Question10. Targets should be framed to reflect emphasis on the longer term objective of cumulative emissions; they should have a sectoral element to reflect individual ministerial responsibilities, be realistic on short term achievements and be capable of being monitored in fairly concrete terms; they should cover not only CO2 emissions but also progress with the fundamental longer term systemic aspects of policy.

[1] Likewise a back-end loaded reduction path adds a similar and substantial amount to cumulative emissions.
[2] BIEE Climate Change Policy Group. Bringing Urgency Into UK Climate Change Policy. December 2006
[3] For electricity, load research is based on sample recordings of load on individual circuits or appliances.
[4] BIEE Climate Change Policy Group. Bringing Urgency Into UK Climate Change Policy. December 2006
[5] A possible partial counter argument to this might apply if the extra emission were to increase the re-absorption rate; however with limited re-absorption or positive feedbacks it is perhaps more likely that an incremental tonne of carbon emission results in more than one incremental tonne in 50 years time.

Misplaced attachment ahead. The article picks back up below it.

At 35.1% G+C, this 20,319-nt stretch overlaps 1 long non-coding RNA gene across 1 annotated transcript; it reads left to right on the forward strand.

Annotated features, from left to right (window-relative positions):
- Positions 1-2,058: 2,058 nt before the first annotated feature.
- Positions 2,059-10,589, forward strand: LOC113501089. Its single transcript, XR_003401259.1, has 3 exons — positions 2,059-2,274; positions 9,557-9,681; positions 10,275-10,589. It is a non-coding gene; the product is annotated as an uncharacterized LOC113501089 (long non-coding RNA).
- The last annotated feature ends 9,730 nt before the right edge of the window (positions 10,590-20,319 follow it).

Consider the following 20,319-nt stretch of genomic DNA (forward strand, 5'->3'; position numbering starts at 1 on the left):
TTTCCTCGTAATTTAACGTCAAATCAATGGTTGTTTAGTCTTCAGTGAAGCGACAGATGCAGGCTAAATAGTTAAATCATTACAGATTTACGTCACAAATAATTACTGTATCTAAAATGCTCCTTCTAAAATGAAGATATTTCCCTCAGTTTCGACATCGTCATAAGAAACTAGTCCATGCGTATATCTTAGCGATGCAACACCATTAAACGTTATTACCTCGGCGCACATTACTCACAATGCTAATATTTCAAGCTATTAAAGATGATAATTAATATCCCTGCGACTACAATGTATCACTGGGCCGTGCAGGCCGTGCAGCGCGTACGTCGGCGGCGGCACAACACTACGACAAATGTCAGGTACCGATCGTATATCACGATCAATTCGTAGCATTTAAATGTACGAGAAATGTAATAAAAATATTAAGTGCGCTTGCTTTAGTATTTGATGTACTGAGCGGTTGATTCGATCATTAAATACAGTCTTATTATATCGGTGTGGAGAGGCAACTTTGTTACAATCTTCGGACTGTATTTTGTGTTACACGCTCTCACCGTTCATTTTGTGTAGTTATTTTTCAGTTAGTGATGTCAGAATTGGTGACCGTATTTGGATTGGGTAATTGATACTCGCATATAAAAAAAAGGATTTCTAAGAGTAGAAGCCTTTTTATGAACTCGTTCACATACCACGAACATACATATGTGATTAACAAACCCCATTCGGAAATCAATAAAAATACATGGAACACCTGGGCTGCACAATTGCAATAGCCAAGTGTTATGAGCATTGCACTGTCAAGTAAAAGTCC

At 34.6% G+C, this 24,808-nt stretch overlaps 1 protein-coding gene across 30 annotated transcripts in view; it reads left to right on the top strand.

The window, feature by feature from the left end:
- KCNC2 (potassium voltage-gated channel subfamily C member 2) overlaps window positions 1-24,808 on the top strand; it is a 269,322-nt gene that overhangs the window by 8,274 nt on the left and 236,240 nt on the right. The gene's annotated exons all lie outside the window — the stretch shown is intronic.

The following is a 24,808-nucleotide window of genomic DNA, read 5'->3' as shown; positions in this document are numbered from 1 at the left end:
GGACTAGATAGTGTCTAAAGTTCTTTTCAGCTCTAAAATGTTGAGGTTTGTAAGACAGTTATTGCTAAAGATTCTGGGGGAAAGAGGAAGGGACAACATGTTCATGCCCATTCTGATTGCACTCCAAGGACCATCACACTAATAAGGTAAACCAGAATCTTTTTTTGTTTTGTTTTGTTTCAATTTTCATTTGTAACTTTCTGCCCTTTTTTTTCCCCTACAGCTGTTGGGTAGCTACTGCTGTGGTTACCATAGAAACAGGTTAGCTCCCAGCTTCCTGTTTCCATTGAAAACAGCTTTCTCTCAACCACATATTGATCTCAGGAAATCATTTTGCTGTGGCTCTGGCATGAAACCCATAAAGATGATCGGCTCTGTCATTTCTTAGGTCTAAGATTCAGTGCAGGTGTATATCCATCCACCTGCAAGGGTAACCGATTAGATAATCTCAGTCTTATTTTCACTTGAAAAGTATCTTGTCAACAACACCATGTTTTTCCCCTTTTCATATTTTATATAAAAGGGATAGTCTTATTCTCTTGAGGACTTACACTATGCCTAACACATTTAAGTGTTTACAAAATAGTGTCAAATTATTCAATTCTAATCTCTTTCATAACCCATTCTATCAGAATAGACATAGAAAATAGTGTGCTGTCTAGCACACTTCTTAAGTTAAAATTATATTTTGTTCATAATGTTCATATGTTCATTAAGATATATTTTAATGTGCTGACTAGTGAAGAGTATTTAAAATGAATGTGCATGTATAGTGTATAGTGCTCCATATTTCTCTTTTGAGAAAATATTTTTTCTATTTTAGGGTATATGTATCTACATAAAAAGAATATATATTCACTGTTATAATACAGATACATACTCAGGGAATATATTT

[6]The comparison ignores time discounting in the context of this particular argument.
[7] Note that, if we exclude its share of electricity, industry is of less significance.
[8] BIEE Climate Change Policy Group. Bringing Urgency Into UK Climate Change Policy. December 2006
[9] Ibid.
[10] In the case of electricity, it may also be noted that French electricity for industry, already essentially carbon-free, has been very competitively priced.
[11] Arguably just part of an exchange rate issue.